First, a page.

Unit 2 Study Guide – a guide to preparation for all parts of the Unit Exam

Tips: What Helps Learning? from the FAQs (Frequently Asked Questions)


If you have questions about any of this webpage, please ask. I will add more detail on the date in the Course Schedule and I will also expand these answers based on your questions. Tip: the password is at the bottom.


Table of Contents:

Temporary Link to the Possible Questions for the Written Part of the Exam

How to Use the Equivalent of Endnotes for the Unit 1 and 2 Written Parts of the Exams

Practical Issues That Students Frequently Want to Know about the Unit Objective and Written Exams

Specific Tips for Each Chapter

In Chapter 20:

In Chapter 21:

In Chapter 22:

In Chapter 23:

In Chapter 24:

The password


Temporary Link to the Possible Questions for the Written Part of the Exam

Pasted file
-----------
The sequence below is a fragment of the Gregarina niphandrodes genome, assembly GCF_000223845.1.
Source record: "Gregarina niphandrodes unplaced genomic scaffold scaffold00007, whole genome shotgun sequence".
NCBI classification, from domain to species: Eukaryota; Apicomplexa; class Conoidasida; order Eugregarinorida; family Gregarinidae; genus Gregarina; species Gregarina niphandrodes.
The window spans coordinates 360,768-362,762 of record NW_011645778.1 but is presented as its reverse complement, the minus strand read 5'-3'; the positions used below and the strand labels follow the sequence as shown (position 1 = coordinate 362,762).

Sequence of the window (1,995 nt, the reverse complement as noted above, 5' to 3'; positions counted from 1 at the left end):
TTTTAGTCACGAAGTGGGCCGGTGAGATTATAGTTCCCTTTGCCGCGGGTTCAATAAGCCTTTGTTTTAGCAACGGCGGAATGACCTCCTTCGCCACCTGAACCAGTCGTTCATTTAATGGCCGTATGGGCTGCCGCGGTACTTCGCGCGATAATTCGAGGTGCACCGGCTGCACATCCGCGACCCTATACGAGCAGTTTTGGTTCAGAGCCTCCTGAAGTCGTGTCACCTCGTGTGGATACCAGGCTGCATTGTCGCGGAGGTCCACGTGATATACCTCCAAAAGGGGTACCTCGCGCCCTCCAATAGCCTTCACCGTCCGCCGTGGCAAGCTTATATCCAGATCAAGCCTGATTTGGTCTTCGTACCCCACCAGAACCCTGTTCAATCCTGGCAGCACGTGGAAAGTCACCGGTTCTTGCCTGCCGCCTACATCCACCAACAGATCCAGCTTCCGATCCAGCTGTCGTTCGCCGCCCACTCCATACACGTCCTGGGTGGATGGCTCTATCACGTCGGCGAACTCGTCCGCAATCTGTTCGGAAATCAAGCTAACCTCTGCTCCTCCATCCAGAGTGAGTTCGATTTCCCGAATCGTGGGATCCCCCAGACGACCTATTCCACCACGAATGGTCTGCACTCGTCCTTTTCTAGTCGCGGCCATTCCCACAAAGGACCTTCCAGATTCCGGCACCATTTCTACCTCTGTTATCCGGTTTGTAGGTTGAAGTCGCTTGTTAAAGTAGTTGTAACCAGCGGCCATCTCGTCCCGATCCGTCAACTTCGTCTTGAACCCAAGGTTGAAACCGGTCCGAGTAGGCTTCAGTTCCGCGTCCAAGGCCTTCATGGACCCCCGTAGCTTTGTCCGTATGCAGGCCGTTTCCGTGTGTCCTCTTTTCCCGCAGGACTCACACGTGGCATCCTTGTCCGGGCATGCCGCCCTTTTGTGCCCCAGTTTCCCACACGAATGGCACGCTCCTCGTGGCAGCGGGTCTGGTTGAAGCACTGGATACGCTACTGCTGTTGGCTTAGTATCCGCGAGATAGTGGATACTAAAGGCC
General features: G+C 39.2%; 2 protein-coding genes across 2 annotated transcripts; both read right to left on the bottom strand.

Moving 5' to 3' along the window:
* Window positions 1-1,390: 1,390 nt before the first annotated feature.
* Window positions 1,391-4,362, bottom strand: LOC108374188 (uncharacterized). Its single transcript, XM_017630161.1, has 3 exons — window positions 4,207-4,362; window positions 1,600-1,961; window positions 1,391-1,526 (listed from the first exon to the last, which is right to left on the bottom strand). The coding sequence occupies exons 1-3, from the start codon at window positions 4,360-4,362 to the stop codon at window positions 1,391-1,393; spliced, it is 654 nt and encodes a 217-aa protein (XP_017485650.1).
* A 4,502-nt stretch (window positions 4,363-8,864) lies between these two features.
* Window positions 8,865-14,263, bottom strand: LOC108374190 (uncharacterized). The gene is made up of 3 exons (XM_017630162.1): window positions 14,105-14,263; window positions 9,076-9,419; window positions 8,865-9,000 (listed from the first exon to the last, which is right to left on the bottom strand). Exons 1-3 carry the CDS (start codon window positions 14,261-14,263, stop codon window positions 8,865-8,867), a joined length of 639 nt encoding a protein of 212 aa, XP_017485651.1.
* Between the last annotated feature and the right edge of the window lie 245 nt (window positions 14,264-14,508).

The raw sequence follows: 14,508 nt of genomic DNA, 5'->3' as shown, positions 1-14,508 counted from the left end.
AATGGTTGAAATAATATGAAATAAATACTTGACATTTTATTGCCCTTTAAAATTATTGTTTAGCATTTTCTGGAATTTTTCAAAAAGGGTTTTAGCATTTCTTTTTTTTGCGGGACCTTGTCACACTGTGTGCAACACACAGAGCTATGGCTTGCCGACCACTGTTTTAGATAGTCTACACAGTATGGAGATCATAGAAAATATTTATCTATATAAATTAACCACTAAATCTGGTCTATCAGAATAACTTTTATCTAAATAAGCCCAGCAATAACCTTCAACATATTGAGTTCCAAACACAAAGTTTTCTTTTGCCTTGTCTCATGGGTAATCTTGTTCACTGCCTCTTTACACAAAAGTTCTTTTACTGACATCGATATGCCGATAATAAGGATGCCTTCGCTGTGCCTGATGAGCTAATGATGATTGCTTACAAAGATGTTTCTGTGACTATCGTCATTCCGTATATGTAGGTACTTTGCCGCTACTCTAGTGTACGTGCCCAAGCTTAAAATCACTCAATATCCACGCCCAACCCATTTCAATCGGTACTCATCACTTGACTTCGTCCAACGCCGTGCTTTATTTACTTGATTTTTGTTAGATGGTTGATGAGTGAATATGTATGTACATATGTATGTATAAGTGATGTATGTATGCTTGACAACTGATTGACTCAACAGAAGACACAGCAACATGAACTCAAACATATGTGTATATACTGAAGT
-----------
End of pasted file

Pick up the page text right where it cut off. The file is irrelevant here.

If someone posts in Students Helping Students with History for Unit 2 that he or she wants to see a link to possible questions for the Unit 2 Written Exam, I will place that link here.

A request was made and the link is here—as well as in the forum Students Helping Students with History.

How to Use the Equivalent of Endnotes for the Unit 1 and 2 Written Parts of the Exams

Two links that might help you are:

·         Why Endnotes Should Be a Lifetime Skill And a Before- and After-correction Student Example. – This would not have been possible without a kind student (one who can now do much stronger work). It also shows you the difference between:

o   The equivalent of endnotes used for a Unit Written Exam

o   Actual endnotes created with Microsoft Word for the Analysis of Primaries